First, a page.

FBI Wrecks 100-Pound Methamphetamine Deal at Huntington Beach Resort

A revolver-toting Rami Haddad met an acquaintance at the Kimpton Shorebreak Huntington Beach Resort on Feb. 4 and hoped to sell 100 pounds of methamphetamine, but that person turned out to be a confidential informant (CI) working for the FBI, according to a grand jury indictment.

Federal officials now allege Haddad, Steven Barragan Jr. and Ernest Tyrone Walton Jr. conspired to distribute the controlled substance in their possession.

Haddad, a Costa Mesa resident, also faces an additional charge of being armed with a loaded Rock Island Armory Model #206 while conducting illegal narcotics trafficking.

According to the FBI, the CI followed Haddad’s late January demand to pay $1,500 per pound as well as his instruction to supply $5,000 for a driver who would transport the meth across the Mexico-U.S. border at Tijuana.

Agents allege that Haddad and Barragan met to discuss how to dilute the meth with a cutting agent that would boost the weight (and, thus, profitability) of the drugs.

Before the rendezvous at the Kimpton, Haddad helped put a box containing 94 pounds of meth divided into heat-sealed plastic baggies in the trunk of Walton’s white Toyota Camry before it was driven to the stylish hotel’s parking garage off of Pacific Coast Highway, according to the FBI.

(No word yet on the destination of the missing six pounds.)

Later, court records assert, Barragan arrived at Haddad’s residence to take control of part or all of the $135,000 collected from the CI.

Following the FBI complaint, a federal grand jury issued an indictment against Haddad, who was born in 1979; Barragan (1981); and Walton (1982).

The case began inside Orange County’s Ronald Reagan Federal Courthouse in tight secrecy with U.S. Magistrate Judge John D. Early granting a defense request to seal not just the FBI affidavit outlining the CI operation but also an audio recording of the first court hearing.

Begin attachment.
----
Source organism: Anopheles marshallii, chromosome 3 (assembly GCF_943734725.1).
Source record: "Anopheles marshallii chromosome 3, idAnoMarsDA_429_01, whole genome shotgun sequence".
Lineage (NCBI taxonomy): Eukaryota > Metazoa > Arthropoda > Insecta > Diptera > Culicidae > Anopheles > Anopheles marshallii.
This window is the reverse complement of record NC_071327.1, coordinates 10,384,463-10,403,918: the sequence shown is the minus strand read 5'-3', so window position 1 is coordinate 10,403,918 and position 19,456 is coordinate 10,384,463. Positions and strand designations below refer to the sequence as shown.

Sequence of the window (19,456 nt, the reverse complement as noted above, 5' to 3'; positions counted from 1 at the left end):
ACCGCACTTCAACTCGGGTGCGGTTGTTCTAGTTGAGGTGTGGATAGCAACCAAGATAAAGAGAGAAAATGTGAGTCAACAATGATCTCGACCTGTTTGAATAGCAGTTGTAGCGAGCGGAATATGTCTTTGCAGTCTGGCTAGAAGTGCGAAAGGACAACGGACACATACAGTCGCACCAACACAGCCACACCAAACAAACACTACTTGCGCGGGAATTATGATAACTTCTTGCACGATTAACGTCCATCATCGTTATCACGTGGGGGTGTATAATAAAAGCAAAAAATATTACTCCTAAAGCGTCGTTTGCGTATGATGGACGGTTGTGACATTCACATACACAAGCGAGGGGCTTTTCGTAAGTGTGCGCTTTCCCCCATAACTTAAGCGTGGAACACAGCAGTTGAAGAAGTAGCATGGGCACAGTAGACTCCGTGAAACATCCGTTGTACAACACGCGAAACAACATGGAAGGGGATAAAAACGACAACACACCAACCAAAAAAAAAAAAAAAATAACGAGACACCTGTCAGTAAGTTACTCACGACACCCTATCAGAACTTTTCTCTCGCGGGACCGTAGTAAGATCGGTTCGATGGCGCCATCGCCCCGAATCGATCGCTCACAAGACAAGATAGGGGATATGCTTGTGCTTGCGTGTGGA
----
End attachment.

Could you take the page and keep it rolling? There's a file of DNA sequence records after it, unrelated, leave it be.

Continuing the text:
Officials have scheduled a March 11 session to push the case forward.

CNN-featured investigative reporter R. Scott Moxley has won Journalist of the Year honors at the Los Angeles Press Club; been named Distinguished Journalist of the Year by the LA Society of Professional Journalists; obtained one of the last exclusive prison interviews with Charles Manson disciple Susan Atkins; won inclusion in Jeffrey Toobin’s The Best American Crime Reporting for his coverage of a white supremacist’s senseless murder of a beloved Vietnamese refugee; launched multi-year probes that resulted in the FBI arrests and convictions of the top three ranking members of the Orange County Sheriff’s Department; and gained praise from New York Times Magazine writers for his “herculean job” exposing entrenched Southern California law enforcement corruption.

4 Replies to “FBI Wrecks 100-Pound Methamphetamine Deal at Huntington Beach Resort”

  1. Just think like democrats or the left. I bet if we just legalize all drugs the problem of drugs from South the border or any border for that matter will go away. Or maybe not call them drugs. Call them something else. Kind of like not calling illegal aliens illigal aliens but undocumented, unpermitted, not really suppose to be here workers. Just call these illegal drugs something like… I dont know, friendly pick me ups or bring me downs? Or how about little somethings for those that are unwilling or don’t want to work toys?

    1. But dean there is a wall in TJ that should have stopped these drugs right? or should we build a wall for the wall bc walls stop all things bad.

      1. The article states “Haddad’s…instruction to supply $5,000 for a driver who would transport the meth across the Mexico-U.S. border at Tijuana”. It’s clear that the intent was to try getting it through the border crossing hoping that Customs officials would not discover it. Introducing the ‘wall’ argument into it is merely politicizing it for no good reason. Wall or no wall, the border crossing at Tijuana has existed for eons, along with the constant threat of attempts to bring contraband into the U.S. there.

  2. the “wall” would not have stopped this cargo, like chapo said, the US is the problem for being its number one customer. lets get some treatment and prevention on drug use, and the demand for it will diminish, instead of pointing fingers or getting political?? just my opinion.

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